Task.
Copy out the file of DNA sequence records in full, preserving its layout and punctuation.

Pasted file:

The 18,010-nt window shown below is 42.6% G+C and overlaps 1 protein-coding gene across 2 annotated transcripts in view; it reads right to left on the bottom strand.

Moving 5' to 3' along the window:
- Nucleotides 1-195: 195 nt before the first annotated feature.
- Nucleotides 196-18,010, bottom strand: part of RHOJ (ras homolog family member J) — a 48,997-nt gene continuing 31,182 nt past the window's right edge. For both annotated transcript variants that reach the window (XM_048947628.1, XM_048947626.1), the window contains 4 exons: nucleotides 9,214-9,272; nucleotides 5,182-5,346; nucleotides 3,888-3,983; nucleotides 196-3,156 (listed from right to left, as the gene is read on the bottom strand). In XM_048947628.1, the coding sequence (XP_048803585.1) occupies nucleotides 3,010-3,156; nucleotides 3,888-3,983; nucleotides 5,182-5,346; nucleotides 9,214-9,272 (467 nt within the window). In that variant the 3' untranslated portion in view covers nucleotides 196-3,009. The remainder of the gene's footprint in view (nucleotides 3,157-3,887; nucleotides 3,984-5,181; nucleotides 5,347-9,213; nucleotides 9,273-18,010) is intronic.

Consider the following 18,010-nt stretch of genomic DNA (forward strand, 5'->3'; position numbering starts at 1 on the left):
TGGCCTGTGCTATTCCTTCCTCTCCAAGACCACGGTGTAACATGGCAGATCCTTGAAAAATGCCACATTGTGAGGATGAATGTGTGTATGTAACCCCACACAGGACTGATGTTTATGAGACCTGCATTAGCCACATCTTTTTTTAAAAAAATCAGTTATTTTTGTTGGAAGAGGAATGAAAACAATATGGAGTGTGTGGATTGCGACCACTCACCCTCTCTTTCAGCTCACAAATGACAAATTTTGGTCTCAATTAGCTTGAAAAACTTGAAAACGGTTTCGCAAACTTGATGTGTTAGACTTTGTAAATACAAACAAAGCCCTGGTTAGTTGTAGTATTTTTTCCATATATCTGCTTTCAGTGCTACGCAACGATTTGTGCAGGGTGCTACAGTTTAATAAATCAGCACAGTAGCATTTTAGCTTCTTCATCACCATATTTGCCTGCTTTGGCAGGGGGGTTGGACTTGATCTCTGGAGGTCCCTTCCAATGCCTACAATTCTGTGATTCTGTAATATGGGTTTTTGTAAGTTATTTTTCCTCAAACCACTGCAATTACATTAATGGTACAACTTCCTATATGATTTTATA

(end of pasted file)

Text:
The 18,010-nt window shown below is 42.6% G+C and overlaps 1 protein-coding gene across 2 annotated transcripts in view; it reads right to left on the bottom strand.

Moving 5' to 3' along the window:
- Nucleotides 1-195: 195 nt before the first annotated feature.
- Nucleotides 196-18,010, bottom strand: part of RHOJ (ras homolog family member J) — a 48,997-nt gene continuing 31,182 nt past the window's right edge. For both annotated transcript variants that reach the window (XM_048947628.1, XM_048947626.1), the window contains 4 exons: nucleotides 9,214-9,272; nucleotides 5,182-5,346; nucleotides 3,888-3,983; nucleotides 196-3,156 (listed from right to left, as the gene is read on the bottom strand). In XM_048947628.1, the coding sequence (XP_048803585.1) occupies nucleotides 3,010-3,156; nucleotides 3,888-3,983; nucleotides 5,182-5,346; nucleotides 9,214-9,272 (467 nt within the window). In that variant the 3' untranslated portion in view covers nucleotides 196-3,009. The remainder of the gene's footprint in view (nucleotides 3,157-3,887; nucleotides 3,984-5,181; nucleotides 5,347-9,213; nucleotides 9,273-18,010) is intronic.

Consider the following 18,010-nt stretch of genomic DNA (forward strand, 5'->3'; position numbering starts at 1 on the left):
TGGCCTGTGCTATTCCTTCCTCTCCAAGACCACGGTGTAACATGGCAGATCCTTGAAAAATGCCACATTGTGAGGATGAATGTGTGTATGTAACCCCACACAGGACTGATGTTTATGAGACCTGCATTAGCCACATCTTTTTTTAAAAAAATCAGTTATTTTTGTTGGAAGAGGAATGAAAACAATATGGAGTGTGTGGATTGCGACCACTCACCCTCTCTTTCAGCTCACAAATGACAAATTTTGGTCTCAATTAGCTTGAAAAACTTGAAAACGGTTTCGCAAACTTGATGTGTTAGACTTTGTAAATACAAACAAAGCCCTGGTTAGTTGTAGTATTTTTTCCATATATCTGCTTTCAGTGCTACGCAACGATTTGTGCAGGGTGCTACAGTTTAATAAATCAGCACAGTAGCATTTTAGCTTCTTCATCACCATATTTGCCTGCTTTGGCAGGGGGGTTGGACTTGATCTCTGGAGGTCCCTTCCAATGCCTACAATTCTGTGATTCTGTAATATGGGTTTTTGTAAGTTATTTTTCCTCAAACCACTGCAATTACATTAATGGTACAACTTCCTATATGATTTTATA